For most debate viewers and Democratic voters, the Gabbard flap, if it registered at all, was little more than a sideshow. But among Democratic officials and strategists, the dust-up was an embarrassing public spectacle—a boiling-over of long-simmering frustrations and resentments within the party hierarchy at a highly inopportune moment.
Because they’re talking about it! “Former Sen. Bob Torricelli downplayed rumors Sunday that he might mount a Democratic primary challenge to Sen. Robert Menendez (D-N.J.), who is fighting federal corruption charges.” And why are there such rumors? Because Senator Menendez is in a fascinatingly complex situation vis-a-vis this administration. On the one hand, Menendez is indeed fighting federal corruption charges. On the other hand, Sen. Menendez is apparently legitimately appalled at this administration’s Middle Eastern policy, particularly with regard to Iran. And on the gripping hand… that’s how bad the bench is for New Jersey Democrats, huh? The only worse choice would former governor Jon Corzine, and he’s probably thinking about running, too. I mean, Bob Torricelli’s thinking about it, right?
Before you grin too much: name a good New Jersey Republican challenger. For that matter, Bob Menendez isn’t even up for election again until 2018. Which is why this post isn’t on RedState: right now this is beyond speculation. But still. I’d love to cover that primary.
Interesting post here from Sean Trende on how gingerly the pollsters and analysts can treat anything like actual analysis. And believe you me: they do, in fact, worry themselves sick on the subject. I was struck by this bit in particular:
…this fear of getting it wrong is probably creating a similar herding effect among analysts. In late 2014, Nate Cohn of the New York Times could claim that he wasn’t aware of a single theory for why polls would be biased toward Democrats in 2014. Given how Republicans outperformed the polls in that election, there should have been one (and in fairness, FiveThirtyEight subsequently published a piece that included just such a theory).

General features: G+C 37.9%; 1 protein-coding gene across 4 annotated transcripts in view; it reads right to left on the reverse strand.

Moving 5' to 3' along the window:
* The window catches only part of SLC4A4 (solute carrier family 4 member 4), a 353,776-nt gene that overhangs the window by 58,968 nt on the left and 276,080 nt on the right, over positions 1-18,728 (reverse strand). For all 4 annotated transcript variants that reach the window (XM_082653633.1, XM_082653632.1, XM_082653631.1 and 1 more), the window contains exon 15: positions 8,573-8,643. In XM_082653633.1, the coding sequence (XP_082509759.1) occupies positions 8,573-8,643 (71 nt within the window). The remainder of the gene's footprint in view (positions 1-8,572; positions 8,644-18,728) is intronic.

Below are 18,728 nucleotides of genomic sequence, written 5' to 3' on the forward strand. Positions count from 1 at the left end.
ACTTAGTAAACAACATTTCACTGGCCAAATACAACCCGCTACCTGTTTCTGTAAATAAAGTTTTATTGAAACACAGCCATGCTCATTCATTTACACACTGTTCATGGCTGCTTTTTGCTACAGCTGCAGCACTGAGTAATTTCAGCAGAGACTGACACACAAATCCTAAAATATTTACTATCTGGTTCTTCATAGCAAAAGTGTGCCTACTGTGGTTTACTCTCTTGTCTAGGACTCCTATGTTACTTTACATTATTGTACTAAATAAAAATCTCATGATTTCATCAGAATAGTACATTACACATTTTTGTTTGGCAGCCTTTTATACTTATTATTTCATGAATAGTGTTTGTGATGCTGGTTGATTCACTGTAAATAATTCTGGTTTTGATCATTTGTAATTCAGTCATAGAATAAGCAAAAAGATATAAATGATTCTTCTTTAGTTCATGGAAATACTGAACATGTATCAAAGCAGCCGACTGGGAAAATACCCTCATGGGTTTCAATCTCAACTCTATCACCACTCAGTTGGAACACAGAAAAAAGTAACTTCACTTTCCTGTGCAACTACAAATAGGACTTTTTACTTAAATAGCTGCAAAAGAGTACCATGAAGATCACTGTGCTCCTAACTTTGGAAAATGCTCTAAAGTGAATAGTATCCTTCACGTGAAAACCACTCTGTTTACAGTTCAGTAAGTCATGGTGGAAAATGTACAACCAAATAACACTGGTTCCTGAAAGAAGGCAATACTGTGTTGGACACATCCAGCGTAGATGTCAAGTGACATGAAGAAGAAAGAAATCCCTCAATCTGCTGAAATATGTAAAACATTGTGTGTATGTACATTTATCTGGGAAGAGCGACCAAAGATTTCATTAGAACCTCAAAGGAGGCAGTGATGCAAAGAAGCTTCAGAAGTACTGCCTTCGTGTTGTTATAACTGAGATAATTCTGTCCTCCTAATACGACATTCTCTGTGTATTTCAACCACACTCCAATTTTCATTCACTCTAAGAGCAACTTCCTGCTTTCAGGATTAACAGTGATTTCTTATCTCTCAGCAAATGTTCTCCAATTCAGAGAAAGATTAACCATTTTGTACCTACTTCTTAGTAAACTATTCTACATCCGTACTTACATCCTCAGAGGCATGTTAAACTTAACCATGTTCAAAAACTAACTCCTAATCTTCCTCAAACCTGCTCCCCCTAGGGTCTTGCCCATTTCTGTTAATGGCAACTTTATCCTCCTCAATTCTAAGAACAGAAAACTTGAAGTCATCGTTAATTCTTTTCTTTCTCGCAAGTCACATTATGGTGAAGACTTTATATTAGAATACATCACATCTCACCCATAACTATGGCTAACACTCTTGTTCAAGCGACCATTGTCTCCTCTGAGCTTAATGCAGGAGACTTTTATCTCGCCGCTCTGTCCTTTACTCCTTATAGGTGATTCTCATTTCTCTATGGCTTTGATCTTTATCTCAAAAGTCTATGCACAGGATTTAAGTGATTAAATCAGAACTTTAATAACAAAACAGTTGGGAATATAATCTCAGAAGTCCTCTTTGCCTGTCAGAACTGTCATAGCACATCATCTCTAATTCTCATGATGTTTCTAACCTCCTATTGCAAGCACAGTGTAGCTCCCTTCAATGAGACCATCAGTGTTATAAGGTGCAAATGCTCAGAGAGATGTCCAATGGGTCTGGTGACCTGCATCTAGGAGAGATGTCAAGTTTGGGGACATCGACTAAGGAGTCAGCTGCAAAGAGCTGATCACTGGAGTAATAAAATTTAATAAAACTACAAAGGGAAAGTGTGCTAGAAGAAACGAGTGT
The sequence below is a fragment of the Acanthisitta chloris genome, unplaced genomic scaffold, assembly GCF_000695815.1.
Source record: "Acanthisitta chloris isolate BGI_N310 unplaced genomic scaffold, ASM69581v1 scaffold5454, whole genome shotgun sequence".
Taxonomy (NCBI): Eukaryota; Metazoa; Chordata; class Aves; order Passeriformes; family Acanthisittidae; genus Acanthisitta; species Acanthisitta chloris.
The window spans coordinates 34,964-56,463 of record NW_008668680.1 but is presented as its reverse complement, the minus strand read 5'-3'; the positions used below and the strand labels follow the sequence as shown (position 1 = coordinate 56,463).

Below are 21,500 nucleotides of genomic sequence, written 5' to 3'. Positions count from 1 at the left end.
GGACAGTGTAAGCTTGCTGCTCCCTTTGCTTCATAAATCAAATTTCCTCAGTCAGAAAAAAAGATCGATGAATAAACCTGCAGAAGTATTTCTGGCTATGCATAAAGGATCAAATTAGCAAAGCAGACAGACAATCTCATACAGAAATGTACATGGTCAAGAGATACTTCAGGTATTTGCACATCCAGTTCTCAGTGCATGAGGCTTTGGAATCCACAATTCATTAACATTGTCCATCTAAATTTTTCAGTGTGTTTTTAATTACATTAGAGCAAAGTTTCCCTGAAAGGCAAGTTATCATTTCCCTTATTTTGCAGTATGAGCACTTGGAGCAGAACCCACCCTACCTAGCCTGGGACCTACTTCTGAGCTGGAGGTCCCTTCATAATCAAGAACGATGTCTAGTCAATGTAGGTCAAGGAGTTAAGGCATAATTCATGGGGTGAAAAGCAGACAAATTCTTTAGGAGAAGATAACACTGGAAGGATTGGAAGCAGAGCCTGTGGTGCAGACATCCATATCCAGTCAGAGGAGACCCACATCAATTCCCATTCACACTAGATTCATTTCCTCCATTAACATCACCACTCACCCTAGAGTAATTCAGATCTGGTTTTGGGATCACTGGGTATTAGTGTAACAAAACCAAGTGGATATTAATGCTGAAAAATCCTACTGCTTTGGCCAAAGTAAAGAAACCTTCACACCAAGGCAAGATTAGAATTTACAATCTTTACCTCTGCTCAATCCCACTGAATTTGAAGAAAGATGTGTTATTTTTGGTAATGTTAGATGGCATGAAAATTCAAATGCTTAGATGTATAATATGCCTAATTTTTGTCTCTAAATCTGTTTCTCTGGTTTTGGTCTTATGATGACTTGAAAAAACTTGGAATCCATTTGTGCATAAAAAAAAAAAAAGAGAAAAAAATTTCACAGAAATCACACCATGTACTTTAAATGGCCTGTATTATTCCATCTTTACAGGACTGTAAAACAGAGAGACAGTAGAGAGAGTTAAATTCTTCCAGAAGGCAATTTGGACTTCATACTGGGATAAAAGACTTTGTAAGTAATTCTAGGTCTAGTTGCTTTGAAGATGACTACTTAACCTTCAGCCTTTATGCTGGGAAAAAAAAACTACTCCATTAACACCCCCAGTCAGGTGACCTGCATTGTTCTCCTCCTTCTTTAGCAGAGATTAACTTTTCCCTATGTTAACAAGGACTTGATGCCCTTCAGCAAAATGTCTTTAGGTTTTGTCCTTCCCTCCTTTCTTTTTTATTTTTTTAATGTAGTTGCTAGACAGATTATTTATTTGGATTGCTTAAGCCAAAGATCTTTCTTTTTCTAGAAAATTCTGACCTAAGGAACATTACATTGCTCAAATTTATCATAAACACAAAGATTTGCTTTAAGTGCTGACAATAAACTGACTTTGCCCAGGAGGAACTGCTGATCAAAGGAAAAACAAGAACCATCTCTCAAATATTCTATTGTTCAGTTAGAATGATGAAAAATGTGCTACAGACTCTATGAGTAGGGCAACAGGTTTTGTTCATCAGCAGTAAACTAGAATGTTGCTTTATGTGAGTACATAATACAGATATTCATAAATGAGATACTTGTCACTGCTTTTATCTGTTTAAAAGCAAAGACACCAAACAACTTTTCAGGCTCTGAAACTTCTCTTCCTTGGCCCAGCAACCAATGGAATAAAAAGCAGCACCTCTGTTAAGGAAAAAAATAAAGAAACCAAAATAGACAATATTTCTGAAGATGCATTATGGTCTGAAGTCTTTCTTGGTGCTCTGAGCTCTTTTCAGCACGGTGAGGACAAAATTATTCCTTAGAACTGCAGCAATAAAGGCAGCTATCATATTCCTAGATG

Part of the reason the theory didn’t exist might be that journalists and political scientists tend to be left-of-center, so they subconsciously resisted creating hypotheses that favored Republicans. But even people on the right shied away from constructing a pro-Republican electoral theory. A likely explanation for that hesitancy is that, after the unskewed polls debacle of 2012, few wanted to risk suggesting that the polls would be biased toward Democrats, and chance suffering the humiliation that would follow if they were proved wrong. There is safety in numbers for analysts as well.
As you may have guessed, I am not overly concerned about the fact that Sen. Bernie Sanders (Socialist, VT) got ten thousand people in Madison, Wisconsin this evening: “Democratic presidential candidate Sen. Bernie Sanders drew 10,000 supporters, the largest crowd of his campaign thus far, according to reports.” …they got nowhere else to go, after all. Now, if I was on Hillary Clinton’s staff, I would be concerned. Perhaps even overly. Definitely overly. Because that particular Democratic crowd is being fueled by a blend of several different things, none of which Hillary Clinton can provide. She may end up spending a good deal more money than she expected to crush this upstart of hers.